Ko Shoami 古正阿弥 tsuba that I would date from the Momoyama Jidai 桃山時代. This is an excellent old tsuba that has wonderful iron and is in great condition. The colour of the Ji is dark, almost verging on black with rich red/purple undertones. The iron is very well forged and shows tsuchime (槌目). There is tapering to the tsuba, being thicker in the centre than at the mimi. The mimi is Koniku-kakumimi (角耳小肉). The tsuba is finished in the Sumiire Kakugata 隅入角形 which means a shape of square with hollowed corners. The size and thinness of this tsuba (2mm) may indicate a slightly earlier piece, possibly from the later part of the Muromachi period. The eccentric styles of hitsuana seen in Muromachi guards disappear in Edo times.The two hitsu-ana (両櫃仕 ryohitsu shi) are an interesting design. The Kozuka hitsu is so small it looks almost unusable or for a very slender kozuka. I would suspect this tsuba was designed for use with a kougai only.The dimensions are 79mm x 78mm x 3mm (seppa dai) 2mm (mimi).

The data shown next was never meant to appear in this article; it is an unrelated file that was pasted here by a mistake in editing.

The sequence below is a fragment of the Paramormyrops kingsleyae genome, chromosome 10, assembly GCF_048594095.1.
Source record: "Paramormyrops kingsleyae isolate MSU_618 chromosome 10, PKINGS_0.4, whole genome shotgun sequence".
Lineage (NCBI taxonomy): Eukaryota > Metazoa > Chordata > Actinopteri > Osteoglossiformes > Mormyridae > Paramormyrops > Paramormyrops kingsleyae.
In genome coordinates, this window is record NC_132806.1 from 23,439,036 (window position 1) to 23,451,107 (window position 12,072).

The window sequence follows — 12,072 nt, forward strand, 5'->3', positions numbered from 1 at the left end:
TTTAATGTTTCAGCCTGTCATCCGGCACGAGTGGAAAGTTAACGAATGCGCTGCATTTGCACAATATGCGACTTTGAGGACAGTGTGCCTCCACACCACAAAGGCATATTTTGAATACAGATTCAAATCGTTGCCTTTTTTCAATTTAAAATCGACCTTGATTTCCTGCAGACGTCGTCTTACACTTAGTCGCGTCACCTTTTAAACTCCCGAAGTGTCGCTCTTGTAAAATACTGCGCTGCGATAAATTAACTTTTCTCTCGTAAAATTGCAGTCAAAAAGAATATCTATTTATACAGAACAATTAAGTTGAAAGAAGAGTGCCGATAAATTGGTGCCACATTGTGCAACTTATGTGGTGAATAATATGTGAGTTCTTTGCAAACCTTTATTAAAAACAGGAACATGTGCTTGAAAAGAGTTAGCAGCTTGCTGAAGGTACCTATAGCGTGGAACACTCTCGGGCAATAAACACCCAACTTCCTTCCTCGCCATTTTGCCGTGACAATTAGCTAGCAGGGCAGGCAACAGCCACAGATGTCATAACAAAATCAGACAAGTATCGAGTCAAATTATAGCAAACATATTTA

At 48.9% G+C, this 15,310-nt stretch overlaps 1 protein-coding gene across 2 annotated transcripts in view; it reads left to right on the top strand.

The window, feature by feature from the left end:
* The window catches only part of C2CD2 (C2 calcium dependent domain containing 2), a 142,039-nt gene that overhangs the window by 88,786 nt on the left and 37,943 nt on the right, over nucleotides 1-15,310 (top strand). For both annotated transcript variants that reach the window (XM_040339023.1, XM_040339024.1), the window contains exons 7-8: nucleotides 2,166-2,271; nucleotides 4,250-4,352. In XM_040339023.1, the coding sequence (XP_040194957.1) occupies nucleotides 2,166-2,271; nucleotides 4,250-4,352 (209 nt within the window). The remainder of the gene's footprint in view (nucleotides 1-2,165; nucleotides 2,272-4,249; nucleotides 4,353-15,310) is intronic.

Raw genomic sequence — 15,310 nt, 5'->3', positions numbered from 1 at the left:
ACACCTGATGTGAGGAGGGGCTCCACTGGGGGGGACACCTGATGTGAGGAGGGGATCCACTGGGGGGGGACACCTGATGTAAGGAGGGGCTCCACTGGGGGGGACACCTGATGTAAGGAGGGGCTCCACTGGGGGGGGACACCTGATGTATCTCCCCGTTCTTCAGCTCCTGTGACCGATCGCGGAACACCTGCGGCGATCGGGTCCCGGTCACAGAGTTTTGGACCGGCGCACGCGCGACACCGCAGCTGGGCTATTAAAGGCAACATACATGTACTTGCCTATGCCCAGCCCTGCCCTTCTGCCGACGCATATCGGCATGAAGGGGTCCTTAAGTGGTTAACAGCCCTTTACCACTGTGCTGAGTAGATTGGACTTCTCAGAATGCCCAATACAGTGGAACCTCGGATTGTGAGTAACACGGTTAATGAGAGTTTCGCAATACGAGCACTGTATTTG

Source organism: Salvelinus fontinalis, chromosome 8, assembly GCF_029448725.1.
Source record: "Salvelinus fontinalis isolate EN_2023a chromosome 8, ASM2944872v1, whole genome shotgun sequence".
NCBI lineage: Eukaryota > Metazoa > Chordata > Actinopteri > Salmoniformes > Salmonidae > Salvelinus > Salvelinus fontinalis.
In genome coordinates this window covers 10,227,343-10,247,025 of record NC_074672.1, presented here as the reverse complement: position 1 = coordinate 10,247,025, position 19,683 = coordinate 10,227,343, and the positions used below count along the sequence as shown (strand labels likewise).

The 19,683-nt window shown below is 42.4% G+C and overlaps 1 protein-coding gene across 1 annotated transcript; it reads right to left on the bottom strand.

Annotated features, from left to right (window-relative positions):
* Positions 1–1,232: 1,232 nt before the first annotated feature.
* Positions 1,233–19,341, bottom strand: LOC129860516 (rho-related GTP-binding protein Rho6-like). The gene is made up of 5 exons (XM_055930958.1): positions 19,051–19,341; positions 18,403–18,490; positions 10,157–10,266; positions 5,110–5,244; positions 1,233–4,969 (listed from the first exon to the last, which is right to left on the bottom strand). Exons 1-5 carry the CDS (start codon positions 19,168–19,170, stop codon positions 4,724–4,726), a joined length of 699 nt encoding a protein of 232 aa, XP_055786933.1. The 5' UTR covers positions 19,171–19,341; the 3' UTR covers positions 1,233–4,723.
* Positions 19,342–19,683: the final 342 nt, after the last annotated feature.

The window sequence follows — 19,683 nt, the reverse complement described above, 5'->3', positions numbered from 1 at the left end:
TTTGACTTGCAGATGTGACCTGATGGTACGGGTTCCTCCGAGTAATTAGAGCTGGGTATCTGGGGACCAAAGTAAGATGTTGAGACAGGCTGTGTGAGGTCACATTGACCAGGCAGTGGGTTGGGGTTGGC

The theme is Kyo-koushi no Zuruga 経格子の図柄. Koushi means lattice. This theme most probably represents wooden grate used as wall coverings known as Kyo-Koushi 経格子. In Kyoto, there still remains today buildings with fine grate windows. Those buildings are called Machiya (町屋/町家) and create unique atmosphere. In the Muromachi era, Ko Shouami tsubako, who were living in Kyoto, found beauty in the Machiya and skillfully copied this in many variations of these tsuba.
The theme has also been noted as a drain cover, In Osaka a complex sewerage system was built around the castle in the Momoyama period and this sort of cover may have been used at that time. Given the sencibilities of the Muromachi and Momoyama jidais, I would suggest the Kyo-Koushi of the Machiya is the more likely design. Either way, it is a pleasant theme and very well executed. The lattice work is fine and very well carved. Finally, the seppa dai has been nicely worked into the lattice design.Thank you for reading.
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